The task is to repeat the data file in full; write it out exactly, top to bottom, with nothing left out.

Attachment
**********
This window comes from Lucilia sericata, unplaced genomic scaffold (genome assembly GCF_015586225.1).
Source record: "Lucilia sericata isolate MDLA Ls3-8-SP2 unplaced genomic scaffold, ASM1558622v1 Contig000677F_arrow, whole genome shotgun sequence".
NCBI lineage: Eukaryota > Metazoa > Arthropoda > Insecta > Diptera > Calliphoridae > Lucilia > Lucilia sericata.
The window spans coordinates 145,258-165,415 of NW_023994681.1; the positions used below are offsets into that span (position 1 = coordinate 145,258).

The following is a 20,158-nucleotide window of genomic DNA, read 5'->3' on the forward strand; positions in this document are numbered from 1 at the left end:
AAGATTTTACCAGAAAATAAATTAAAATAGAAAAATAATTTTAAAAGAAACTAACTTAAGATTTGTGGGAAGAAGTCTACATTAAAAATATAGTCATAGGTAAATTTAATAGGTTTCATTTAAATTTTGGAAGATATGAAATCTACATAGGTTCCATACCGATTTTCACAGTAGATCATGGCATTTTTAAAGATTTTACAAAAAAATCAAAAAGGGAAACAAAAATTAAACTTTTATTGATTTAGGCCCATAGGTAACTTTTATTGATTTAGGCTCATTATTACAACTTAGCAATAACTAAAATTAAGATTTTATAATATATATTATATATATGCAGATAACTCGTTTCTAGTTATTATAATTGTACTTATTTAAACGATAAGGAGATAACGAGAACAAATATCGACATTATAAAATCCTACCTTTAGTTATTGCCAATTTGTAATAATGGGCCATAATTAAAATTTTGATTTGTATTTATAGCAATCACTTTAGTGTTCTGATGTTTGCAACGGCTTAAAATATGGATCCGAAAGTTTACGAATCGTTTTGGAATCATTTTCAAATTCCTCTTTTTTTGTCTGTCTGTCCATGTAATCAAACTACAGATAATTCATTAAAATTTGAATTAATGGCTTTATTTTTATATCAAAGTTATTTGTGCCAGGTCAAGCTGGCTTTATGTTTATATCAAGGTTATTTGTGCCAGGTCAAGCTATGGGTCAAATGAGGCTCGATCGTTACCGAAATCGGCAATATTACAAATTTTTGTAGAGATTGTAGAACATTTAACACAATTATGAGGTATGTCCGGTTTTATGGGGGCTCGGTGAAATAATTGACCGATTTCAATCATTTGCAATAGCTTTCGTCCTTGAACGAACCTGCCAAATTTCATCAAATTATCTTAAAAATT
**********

This window comes from Lucilia sericata, unplaced genomic scaffold (genome assembly GCF_015586225.1).
Source record: "Lucilia sericata isolate MDLA Ls3-8-SP2 unplaced genomic scaffold, ASM1558622v1 Contig000677F_arrow, whole genome shotgun sequence".
NCBI lineage: Eukaryota > Metazoa > Arthropoda > Insecta > Diptera > Calliphoridae > Lucilia > Lucilia sericata.
The window spans coordinates 145,258-165,415 of NW_023994681.1; the positions used below are offsets into that span (position 1 = coordinate 145,258).

The following is a 20,158-nucleotide window of genomic DNA, read 5'->3' on the forward strand; positions in this document are numbered from 1 at the left end:
AAGATTTTACCAGAAAATAAATTAAAATAGAAAAATAATTTTAAAAGAAACTAACTTAAGATTTGTGGGAAGAAGTCTACATTAAAAATATAGTCATAGGTAAATTTAATAGGTTTCATTTAAATTTTGGAAGATATGAAATCTACATAGGTTCCATACCGATTTTCACAGTAGATCATGGCATTTTTAAAGATTTTACAAAAAAATCAAAAAGGGAAACAAAAATTAAACTTTTATTGATTTAGGCCCATAGGTAACTTTTATTGATTTAGGCTCATTATTACAACTTAGCAATAACTAAAATTAAGATTTTATAATATATATTATATATATGCAGATAACTCGTTTCTAGTTATTATAATTGTACTTATTTAAACGATAAGGAGATAACGAGAACAAATATCGACATTATAAAATCCTACCTTTAGTTATTGCCAATTTGTAATAATGGGCCATAATTAAAATTTTGATTTGTATTTATAGCAATCACTTTAGTGTTCTGATGTTTGCAACGGCTTAAAATATGGATCCGAAAGTTTACGAATCGTTTTGGAATCATTTTCAAATTCCTCTTTTTTTGTCTGTCTGTCCATGTAATCAAACTACAGATAATTCATTAAAATTTGAATTAATGGCTTTATTTTTATATCAAAGTTATTTGTGCCAGGTCAAGCTGGCTTTATGTTTATATCAAGGTTATTTGTGCCAGGTCAAGCTATGGGTCAAATGAGGCTCGATCGTTACCGAAATCGGCAATATTACAAATTTTTGTAGAGATTGTAGAACATTTAACACAATTATGAGGTATGTCCGGTTTTATGGGGGCTCGGTGAAATAATTGACCGATTTCAATCATTTGCAATAGCTTTCGTCCTTGAACGAACCTGCCAAATTTCATCAAATTATCTTAAAAATT